Glossophobia, or the fear of public speaking, is one of the most common fears. In fact, nearly 75% of people have fears and anxiety towards speaking in front of an audience. This fear can range from slight nervousness to a paralyzing fear that induces panic. Many people try to avoid public speaking at all costs, but the fact remains that public speaking is a highly regarded skill that can help propel your career. No matter what industry you work in, chances are you will be asked to speak publicly at some point. Whether you are being asked to present to the team at your next group meeting or you have been selected to present in front of a large audience at your company’s next conference, you will likely be faced with the task of speaking publicly. The good news is that preparation, practice, and persistence can help you overcome your fear. Here are some of the most common fears associated with public speaking and how you can overcome them.
Fear of Failing
Many speakers are so worried about failure that they become panicked with anxiety. The problem is, when you doubt yourself, this will be evident in your speech and your audience will doubt you as well. Instead, work to build up your confidence by rehearsing your speech and familiarizing yourself with your topic. The more knowledgeable you become on your topic, the more confident you will feel about presenting it. As you begin to build up confidence, your self-assurance will begin to beat out your self-doubt.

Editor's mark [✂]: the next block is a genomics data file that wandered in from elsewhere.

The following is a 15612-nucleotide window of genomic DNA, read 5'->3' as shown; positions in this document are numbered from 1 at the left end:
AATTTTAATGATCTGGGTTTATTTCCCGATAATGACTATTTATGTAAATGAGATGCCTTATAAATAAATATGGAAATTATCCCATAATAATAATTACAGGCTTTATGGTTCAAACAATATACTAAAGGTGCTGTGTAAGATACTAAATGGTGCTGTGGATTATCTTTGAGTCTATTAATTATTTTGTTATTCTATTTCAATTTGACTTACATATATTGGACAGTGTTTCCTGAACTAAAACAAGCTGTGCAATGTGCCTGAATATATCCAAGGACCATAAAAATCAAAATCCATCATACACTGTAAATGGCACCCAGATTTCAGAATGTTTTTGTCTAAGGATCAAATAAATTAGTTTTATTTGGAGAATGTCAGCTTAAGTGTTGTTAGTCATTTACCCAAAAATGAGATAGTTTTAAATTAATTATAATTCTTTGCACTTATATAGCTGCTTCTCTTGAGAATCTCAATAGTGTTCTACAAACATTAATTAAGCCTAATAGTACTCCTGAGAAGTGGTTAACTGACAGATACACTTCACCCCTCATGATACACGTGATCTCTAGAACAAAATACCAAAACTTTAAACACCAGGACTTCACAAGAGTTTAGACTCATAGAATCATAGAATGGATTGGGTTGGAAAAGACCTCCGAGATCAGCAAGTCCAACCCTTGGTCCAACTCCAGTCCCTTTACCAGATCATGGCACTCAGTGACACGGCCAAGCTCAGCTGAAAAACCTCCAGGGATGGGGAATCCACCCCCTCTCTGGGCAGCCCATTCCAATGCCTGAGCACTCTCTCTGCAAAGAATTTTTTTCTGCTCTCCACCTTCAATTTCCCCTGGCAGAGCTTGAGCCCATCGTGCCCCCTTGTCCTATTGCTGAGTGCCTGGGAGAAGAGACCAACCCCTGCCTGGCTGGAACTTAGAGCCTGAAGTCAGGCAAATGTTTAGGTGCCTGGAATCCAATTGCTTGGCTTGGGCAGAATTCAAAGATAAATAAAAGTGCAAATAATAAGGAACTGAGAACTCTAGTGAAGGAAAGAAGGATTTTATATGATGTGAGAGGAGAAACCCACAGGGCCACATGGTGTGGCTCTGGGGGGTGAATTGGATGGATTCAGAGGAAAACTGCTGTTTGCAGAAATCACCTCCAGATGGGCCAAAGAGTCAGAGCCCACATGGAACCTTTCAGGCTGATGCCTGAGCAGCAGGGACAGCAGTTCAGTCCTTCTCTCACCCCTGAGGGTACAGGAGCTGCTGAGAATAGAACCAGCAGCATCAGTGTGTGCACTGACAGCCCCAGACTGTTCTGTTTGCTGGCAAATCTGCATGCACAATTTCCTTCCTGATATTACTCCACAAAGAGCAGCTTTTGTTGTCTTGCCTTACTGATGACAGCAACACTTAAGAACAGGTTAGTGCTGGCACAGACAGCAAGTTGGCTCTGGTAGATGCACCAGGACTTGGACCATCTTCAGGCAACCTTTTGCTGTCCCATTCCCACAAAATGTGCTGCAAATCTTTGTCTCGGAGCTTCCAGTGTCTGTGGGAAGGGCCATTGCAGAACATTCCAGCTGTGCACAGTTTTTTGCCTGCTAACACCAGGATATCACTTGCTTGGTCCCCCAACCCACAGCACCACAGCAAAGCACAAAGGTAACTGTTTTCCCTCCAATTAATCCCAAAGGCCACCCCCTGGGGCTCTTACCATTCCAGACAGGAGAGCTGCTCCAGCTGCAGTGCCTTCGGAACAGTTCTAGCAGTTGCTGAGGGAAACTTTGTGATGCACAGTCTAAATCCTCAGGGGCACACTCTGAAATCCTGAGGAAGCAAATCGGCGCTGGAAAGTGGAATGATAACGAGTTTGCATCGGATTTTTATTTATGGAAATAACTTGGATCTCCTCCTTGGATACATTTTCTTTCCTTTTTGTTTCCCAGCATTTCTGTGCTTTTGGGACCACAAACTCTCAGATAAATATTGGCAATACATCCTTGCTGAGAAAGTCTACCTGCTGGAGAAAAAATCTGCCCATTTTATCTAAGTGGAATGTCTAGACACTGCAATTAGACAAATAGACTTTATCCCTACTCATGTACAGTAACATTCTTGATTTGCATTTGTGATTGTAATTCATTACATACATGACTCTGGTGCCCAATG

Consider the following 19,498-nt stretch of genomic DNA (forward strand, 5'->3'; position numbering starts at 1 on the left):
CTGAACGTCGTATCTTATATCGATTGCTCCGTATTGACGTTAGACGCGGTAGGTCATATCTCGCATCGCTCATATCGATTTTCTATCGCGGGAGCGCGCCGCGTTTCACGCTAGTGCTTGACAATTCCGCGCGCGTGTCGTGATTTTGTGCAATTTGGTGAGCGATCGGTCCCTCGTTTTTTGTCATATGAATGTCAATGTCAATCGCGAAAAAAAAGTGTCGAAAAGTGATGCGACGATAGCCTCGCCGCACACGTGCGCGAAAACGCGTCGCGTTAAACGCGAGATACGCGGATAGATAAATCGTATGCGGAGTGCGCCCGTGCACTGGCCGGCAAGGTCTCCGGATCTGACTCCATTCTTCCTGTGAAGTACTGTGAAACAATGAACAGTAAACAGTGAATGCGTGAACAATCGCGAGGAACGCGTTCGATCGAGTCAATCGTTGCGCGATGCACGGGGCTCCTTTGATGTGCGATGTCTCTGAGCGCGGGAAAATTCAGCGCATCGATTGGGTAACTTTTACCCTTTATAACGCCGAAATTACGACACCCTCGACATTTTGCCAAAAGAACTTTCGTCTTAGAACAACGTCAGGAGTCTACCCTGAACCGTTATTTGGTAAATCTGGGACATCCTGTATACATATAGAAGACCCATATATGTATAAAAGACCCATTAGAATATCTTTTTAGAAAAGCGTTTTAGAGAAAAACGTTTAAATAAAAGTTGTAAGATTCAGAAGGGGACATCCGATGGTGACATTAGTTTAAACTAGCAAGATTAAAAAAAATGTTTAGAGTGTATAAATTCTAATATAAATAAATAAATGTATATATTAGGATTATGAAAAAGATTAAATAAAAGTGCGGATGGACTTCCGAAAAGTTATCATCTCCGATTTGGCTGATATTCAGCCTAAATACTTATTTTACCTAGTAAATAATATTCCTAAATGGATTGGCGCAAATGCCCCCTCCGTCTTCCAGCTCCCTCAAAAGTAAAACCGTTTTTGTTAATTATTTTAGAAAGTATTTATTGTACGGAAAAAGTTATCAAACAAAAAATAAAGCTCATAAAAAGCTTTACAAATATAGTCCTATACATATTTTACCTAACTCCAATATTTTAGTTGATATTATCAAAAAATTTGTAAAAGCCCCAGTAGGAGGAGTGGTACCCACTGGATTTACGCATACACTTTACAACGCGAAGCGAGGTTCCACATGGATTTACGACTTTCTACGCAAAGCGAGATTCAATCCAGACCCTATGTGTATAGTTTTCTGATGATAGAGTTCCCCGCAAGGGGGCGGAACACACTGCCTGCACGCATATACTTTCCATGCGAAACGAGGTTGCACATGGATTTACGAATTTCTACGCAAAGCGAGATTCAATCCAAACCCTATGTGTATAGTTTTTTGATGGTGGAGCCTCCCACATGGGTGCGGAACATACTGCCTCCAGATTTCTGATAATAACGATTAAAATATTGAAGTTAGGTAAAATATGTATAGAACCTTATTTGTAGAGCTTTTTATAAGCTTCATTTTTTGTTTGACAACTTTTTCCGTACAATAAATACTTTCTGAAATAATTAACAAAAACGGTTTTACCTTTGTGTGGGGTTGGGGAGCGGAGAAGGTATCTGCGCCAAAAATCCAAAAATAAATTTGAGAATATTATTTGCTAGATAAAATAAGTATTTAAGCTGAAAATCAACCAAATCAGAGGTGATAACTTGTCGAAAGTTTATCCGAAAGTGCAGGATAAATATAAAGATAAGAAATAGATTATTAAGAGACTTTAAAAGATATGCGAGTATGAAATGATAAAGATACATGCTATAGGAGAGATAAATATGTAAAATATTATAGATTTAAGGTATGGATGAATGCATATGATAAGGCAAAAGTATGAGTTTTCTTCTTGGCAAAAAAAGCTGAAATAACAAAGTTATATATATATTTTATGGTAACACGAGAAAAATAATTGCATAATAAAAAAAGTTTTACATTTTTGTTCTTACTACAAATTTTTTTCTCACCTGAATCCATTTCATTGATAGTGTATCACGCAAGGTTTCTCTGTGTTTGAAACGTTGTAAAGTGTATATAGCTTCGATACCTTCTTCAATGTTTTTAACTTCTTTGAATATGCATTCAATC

Fear of Forgetting
Perhaps the most common fear associated with public speaking is the fear of forgetting your material. You might begin speaking only to find that your mind has gone blank midway through your sentence. We have all experienced that moment of awkward silence when we forget what we were going to say next. The good news is that you can overcome this fear through practice and preparation. You can also memorize a basic outline for your speech or use simple cue cards to help you stay on track.
Fear of Nervousness
It’s normal to be nervous but you never want your audience to see you sweat. If you struggle with shaky hands or a shaky voice, you can conquer these nerves through practice. Rehearse your presentation multiple times in front of a mock audience. Ask family, friends, or colleagues to listen to your presentation and provide helpful feedback. The more you practice putting yourself in the spotlight, the less nervous you will be when it comes time to give your presentation.
Fear of Technological Glitches
Technology is great but we all know that it can also give us trouble when we need it most. Nothing can throw you off track faster than a malfunctioning PowerPoint. You can handle this fear and put your mind at ease by testing out your equipment right before the presentation. You should also plan to bring a backup plan, should the worst happen. You can at least feel more secure knowing you have a Plan B just in case.
Fear of a Tough Audience
Audiences can be great, giving you head nods, smiles, and laughs just when you want them. On the flip side, they can make it feel like crickets in the room. You need to be prepared for anything. If you plan on telling a joke, brace yourself for both kinds of audiences and be prepared to recover if no one laughs. Learn to brush things off and keep going. Remember, you can’t control how your audience behaves so don’t let it ruin your presentation.